In a new lawsuit that tests the boundaries of news reporting and opinion writing, Sacramento Kings center Richaun Holmes has sued Sacramento Bee owner The McClatchy Company, as well as Bee opinion writer Robin Epley and his ex-wife Allexis Holmes for defamation.
The 28-page complaint was filed last Friday in a California trial court. Brown Rudnick partner Camille Vasquez, who successfully litigated on behalf of Johnny Depp in his defamation case against ex-wife Amber Heard, is representing Holmes.
At issue are Bee stories that addressed a contentious custody dispute over Richaun’s and Allexis’s 6-year-old son. Allexis accused her ex-husband of committing abusive acts against her and their son; Richaun denied the allegations. Richaun, 29, argues that his ex-wife knowingly lied about him in a series of discussions with Epley, a Pulitzer Prize finalist in 2019 who joined the Bee in 2021.
Last March, the Kings announced that Holmes would miss the remainder of the season for undisclosed personal reasons. About a week later, the Bee published an opinion story written by Epley, featuring the headline, “The ugly reason the Kings shut down Richaun Holmes early: domestic violence accusations.” Citing court documents, the story summarized and quoted Allexis’ accusations and mentioned that she sought a restraining order. The story also contained paragraphs in which an attorney representing Richaun denied the allegations.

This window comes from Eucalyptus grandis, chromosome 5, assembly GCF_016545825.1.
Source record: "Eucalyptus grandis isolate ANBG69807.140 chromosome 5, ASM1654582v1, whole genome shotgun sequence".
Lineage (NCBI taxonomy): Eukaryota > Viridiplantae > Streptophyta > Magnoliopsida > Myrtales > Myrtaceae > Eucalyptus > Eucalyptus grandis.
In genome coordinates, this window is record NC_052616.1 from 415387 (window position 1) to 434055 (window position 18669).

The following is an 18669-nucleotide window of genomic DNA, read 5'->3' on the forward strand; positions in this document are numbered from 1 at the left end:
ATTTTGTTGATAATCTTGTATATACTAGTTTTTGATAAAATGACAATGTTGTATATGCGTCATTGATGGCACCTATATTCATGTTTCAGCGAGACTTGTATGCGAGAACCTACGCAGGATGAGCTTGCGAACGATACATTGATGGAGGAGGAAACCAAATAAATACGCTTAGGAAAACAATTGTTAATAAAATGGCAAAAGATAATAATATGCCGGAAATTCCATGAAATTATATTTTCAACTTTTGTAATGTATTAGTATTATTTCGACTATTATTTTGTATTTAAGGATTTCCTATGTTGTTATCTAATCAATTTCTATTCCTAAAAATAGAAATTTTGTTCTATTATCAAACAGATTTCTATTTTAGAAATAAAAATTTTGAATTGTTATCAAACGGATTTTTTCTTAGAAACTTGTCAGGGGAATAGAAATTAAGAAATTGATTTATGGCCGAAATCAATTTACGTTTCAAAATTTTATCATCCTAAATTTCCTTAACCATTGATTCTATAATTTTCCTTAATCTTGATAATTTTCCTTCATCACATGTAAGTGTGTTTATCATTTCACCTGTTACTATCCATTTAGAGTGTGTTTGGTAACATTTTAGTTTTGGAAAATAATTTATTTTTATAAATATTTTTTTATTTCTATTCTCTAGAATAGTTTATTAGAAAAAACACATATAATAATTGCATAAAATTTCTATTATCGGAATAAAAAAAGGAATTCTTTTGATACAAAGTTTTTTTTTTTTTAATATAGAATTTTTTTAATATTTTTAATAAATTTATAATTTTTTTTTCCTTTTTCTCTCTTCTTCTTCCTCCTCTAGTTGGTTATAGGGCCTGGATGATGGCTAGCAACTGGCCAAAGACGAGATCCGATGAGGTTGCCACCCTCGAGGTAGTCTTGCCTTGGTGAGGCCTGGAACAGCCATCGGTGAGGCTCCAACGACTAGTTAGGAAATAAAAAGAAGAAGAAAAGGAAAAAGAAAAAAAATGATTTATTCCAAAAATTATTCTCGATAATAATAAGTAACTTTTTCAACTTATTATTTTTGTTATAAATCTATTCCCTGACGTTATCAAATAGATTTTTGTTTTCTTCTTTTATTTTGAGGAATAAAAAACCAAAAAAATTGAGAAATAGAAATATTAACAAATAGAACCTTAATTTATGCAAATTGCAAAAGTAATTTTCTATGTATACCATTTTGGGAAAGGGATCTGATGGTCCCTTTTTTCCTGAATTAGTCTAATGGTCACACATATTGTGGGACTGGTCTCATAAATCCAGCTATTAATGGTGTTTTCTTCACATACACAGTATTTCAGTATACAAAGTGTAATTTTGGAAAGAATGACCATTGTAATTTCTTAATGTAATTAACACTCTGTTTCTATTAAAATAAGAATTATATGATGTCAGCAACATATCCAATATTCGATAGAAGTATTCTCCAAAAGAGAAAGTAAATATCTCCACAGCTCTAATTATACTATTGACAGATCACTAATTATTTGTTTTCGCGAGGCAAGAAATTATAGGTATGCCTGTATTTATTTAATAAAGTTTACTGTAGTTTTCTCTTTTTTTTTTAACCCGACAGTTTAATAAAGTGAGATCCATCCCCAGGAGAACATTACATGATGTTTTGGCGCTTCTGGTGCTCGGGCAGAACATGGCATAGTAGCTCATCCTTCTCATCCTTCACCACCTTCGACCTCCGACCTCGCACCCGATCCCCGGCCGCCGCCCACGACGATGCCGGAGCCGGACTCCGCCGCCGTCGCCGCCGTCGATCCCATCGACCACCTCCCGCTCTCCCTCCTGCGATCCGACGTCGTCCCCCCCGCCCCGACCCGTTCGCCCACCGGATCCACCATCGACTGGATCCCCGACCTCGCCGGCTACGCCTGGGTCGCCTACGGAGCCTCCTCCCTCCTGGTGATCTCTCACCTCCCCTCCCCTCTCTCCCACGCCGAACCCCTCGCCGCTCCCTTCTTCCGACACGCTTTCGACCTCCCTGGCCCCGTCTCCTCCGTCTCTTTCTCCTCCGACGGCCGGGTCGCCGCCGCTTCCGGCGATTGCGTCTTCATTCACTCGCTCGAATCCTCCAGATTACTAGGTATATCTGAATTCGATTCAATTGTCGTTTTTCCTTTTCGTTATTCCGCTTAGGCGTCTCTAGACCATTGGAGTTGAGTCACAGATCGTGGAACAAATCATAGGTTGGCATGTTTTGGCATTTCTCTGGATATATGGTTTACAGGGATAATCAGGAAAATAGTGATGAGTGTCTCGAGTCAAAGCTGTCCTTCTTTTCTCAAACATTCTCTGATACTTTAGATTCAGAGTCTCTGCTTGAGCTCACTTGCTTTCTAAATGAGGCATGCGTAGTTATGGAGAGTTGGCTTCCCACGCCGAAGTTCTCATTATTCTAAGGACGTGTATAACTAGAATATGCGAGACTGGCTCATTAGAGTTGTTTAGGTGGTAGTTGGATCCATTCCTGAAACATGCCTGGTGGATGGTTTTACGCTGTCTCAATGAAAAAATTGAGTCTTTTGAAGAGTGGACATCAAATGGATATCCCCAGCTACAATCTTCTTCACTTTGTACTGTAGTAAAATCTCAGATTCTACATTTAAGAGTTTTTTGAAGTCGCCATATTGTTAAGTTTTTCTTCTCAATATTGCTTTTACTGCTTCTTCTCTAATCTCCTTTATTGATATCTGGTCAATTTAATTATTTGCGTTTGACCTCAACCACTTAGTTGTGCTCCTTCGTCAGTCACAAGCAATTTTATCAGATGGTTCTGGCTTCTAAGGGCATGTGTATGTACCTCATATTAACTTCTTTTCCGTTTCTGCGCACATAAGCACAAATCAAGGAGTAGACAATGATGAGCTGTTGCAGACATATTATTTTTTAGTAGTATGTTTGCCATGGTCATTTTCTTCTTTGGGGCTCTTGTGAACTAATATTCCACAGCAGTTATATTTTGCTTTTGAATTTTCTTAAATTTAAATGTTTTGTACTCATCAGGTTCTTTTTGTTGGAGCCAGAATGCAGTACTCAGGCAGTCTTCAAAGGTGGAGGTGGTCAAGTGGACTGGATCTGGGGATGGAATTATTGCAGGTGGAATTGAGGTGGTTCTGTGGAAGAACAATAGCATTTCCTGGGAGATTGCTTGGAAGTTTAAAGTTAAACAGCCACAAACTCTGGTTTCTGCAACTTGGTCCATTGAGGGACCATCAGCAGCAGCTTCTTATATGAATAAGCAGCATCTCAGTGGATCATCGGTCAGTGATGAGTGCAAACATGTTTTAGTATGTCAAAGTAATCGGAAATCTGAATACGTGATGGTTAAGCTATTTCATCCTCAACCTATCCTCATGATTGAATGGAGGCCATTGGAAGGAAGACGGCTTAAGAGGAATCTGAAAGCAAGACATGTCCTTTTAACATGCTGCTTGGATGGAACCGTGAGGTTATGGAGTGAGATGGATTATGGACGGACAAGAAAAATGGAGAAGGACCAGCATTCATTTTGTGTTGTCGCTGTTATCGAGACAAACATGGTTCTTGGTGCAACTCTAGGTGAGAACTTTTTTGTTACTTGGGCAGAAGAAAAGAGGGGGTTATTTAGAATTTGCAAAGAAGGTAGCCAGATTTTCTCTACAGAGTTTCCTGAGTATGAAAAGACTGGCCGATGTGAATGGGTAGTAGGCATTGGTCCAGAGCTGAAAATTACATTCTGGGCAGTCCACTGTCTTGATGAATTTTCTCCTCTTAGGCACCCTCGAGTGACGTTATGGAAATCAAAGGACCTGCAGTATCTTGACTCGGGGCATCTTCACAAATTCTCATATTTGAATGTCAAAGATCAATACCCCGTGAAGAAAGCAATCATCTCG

In one section of the story, Epley sharply criticized the Kings and the NBA for not disclosing more. “Given the sorry history of the NBA on domestic violence issues,” Epley wrote, “the way Holmes’ departure was handled by the Kings is unacceptable, but not surprising.”
The complaint portrays that sentence, and several others, as evidence of Epley’s bias and disregard for facts.
“Ms. Epley and, by extension, the Bee, publicly picked a side in this battle—that of Allexis Holmes—and sent the unmistakable (and unmistakably false) message to their readers that Allexis Holmes is a victim and Plaintiff is an abuser,” the complaint charges.
All told, the complaint alleges there were 21 defamatory statements contained in five Bee stories, four authored by Epley and one by the Bee’s editorial board. The stories were published between March and May 2022, during which time courts denied Allexis Holmes’ petition for a restraining order and awarded Richaun Holmes “sole legal custody” of his son.
The challenged statements include:
· “She described shocking incidents I will not repeat here because her personal shame is too great, and she requested we sto[p] recording.”
· “Allexis Holmes’ all too typical experience seeking protection from Kings’ Richaun Holmes.
· “I believe Allexis.”
· “Regardless of the outcome in the courts, victims of abuse likely see shades of their own experiences in Allexis Holmes’ struggle to protect her 6-year-old son and get a fresh start.”
· “The latest ruling granting Richaun full custody underscores how hard it is for domestic violence victims to find justice in the court system, and the desperate lengths they will go to get the outcome they seek.”